“We have to have a short mindset. We have the Rangers and that’s going to be a tough game going into MSG. Once that game is over, we focus on the Leafs.”
 
The Rangers have beaten the Flyers twice this season already – both in South Philly. While the games were mostly competitive, there remains a huge disparity in one critical area for both teams this season: goal differential.
 
The Rangers have a plus-40 differential while the Flyers check in at minus-18. As poor as Henrik Lundqvist (2.75 goals against average) has been this season – although his recent performances are trending upward – he still owns the Flyers.
 
In his last 15 games against the Flyers, going back to Jan. 1, 2013, Lundqvist is 11-3-0 with a 1.91 GAA and .938 save percentage.
 
“This is huge, especially in MSG,” Voracek said. “We lost two games in a row to them at home. Hopefully, we get points.”
 
In his last three starts this month, Lundqvist is 3-0, with a 1.32 GAA and .952 save percentage. In other words, the “old” King Henrik appears to have regained his throne just in time to face the Flyers.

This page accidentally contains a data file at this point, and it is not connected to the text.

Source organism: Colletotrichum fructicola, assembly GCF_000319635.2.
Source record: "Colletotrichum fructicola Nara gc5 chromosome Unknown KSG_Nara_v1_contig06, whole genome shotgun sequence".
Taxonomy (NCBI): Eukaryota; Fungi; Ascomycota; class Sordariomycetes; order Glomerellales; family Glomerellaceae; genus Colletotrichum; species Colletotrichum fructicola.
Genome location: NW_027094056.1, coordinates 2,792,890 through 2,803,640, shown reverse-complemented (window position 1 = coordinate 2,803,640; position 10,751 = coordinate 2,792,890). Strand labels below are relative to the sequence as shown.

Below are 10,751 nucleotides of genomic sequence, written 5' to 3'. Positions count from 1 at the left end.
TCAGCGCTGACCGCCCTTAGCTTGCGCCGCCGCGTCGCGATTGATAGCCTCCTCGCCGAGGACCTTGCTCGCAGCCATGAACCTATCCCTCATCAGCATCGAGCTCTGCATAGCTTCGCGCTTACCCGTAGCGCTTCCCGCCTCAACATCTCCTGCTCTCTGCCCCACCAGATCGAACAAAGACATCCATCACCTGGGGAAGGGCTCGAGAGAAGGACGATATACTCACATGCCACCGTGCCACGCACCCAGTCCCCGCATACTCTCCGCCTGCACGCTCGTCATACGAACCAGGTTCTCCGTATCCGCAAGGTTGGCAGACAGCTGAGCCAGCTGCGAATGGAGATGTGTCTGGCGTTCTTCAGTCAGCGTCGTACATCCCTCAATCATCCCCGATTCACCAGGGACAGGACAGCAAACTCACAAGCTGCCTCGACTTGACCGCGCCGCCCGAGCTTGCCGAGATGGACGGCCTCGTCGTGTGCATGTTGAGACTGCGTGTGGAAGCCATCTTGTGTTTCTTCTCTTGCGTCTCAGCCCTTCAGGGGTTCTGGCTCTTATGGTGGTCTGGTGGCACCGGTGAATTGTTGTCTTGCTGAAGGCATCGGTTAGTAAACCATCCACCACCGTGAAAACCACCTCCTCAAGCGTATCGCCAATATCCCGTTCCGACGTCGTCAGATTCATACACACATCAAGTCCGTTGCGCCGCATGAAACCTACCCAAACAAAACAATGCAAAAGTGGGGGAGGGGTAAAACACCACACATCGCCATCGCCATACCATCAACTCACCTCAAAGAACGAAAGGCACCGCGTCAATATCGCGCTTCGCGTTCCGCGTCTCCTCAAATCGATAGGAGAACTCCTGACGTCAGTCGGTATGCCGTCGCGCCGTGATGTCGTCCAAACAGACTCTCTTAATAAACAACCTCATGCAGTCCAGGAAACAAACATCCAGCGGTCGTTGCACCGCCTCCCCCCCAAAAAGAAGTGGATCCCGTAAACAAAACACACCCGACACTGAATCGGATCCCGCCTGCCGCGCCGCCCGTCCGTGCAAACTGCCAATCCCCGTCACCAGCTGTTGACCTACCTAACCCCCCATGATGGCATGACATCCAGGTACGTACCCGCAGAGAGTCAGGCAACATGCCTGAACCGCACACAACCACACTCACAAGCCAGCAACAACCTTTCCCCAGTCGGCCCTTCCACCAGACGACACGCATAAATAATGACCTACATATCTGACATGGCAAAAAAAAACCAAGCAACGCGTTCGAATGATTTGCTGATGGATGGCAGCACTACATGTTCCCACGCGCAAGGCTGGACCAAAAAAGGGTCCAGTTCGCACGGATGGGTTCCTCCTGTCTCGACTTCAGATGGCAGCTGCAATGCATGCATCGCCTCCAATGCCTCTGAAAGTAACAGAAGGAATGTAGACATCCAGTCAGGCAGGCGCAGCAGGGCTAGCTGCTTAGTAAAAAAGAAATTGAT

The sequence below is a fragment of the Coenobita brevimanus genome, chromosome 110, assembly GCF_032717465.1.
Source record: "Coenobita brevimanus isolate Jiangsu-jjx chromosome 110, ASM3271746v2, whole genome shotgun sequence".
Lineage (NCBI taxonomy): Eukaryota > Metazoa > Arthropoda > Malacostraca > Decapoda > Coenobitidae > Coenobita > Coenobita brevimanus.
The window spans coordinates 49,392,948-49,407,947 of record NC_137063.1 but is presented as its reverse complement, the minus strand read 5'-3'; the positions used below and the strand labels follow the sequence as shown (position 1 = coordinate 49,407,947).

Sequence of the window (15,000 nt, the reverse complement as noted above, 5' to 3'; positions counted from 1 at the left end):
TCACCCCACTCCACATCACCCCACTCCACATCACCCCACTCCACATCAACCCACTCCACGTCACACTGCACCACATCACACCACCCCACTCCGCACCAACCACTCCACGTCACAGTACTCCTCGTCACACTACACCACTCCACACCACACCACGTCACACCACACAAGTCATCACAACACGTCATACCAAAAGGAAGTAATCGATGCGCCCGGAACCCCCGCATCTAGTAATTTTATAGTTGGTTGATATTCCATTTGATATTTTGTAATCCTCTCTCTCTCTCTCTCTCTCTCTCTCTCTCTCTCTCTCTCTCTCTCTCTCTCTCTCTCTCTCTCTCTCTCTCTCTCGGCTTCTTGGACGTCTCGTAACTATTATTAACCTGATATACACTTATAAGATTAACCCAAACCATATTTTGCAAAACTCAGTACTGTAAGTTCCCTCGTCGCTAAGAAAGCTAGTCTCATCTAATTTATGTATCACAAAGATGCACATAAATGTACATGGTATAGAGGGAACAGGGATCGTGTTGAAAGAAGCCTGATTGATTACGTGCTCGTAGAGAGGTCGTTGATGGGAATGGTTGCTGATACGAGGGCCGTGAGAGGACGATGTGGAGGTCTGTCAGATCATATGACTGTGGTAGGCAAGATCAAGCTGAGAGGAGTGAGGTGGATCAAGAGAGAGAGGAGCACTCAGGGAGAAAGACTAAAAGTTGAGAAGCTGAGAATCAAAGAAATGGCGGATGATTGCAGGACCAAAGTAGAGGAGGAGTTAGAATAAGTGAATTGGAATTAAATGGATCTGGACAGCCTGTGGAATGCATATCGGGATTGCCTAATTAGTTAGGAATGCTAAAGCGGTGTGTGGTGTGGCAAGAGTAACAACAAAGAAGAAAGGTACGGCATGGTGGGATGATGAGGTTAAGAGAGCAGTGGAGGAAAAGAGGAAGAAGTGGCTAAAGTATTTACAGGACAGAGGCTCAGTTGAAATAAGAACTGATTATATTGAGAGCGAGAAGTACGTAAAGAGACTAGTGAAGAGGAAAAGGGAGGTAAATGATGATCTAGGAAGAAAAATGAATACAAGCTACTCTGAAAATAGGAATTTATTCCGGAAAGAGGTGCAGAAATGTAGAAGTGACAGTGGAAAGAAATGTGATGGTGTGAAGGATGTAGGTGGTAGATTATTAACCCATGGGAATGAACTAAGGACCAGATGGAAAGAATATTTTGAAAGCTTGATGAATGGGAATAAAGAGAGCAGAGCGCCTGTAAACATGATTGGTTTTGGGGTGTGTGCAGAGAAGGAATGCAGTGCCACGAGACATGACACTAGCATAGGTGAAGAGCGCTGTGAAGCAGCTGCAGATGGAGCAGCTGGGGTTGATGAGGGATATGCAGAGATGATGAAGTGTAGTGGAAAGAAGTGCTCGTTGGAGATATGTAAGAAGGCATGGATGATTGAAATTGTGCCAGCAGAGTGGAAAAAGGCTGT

“Their goaltender has been outstanding over this past stretch for them,” Hakstol said. “Their team is playing well.
 
“We have to worry more about our team. We’re not going to control what their side is going to do. We can control what we do.”

By the numbers: Inside the Flyers' maddening inconsistency

By the numbers: Inside the Flyers' maddening inconsistency

VOORHEES, N.J. — As the Flyers go into the final two games of the schedule before the All-Star break Wednesday night at MSG against the New York Rangers and Thursday night at home against the upstart Toronto Maple Leafs, here are some rather stunning numbers to consider.
 
Most glaring is the Flyers' power play, which is 0 for 14 over the last three games. The power play hit its season high in December as No. 1 in the NHL. It has since dropped to 10th.

Tuesday morning at practice, Claude Giroux and power-play coach Joey Mullen worked on some strategy on the chalk board at Skate Zone.
 
“The power play, we’re kind of a streaky team,” Giroux said. “When we start scoring, we begin believing more in what we do. We just hesitate a bit too much.
 
“We have all the tools. The power play has won us some games and lost us some games. It’s important that we stick with it. We know it can help us. We can’t get discouraged.”
 
0: The number of Flyers who are on the plus side of the ledger when it comes to plus/minus
 
3.06: The Flyers' goals-against average
 
3-10: Flyers' record in three-goal games
 
5 for 25: Flyers' power play in January so far
 
5-6-1: Flyers' record vs. Metropolitan Division
 
10-6: Flyers' overtime record
 
-18: Shayne Gostisbehere’s plus/minus this season
 
11: Brayden Schenn’s power-play goals total — first in NHL
 
21: Claude Giroux’s power-play points total — first in NHL
 
42: Jakub Voracek’s point total
 
102: Flyers 5-on-5 goals against total — 29th in NHL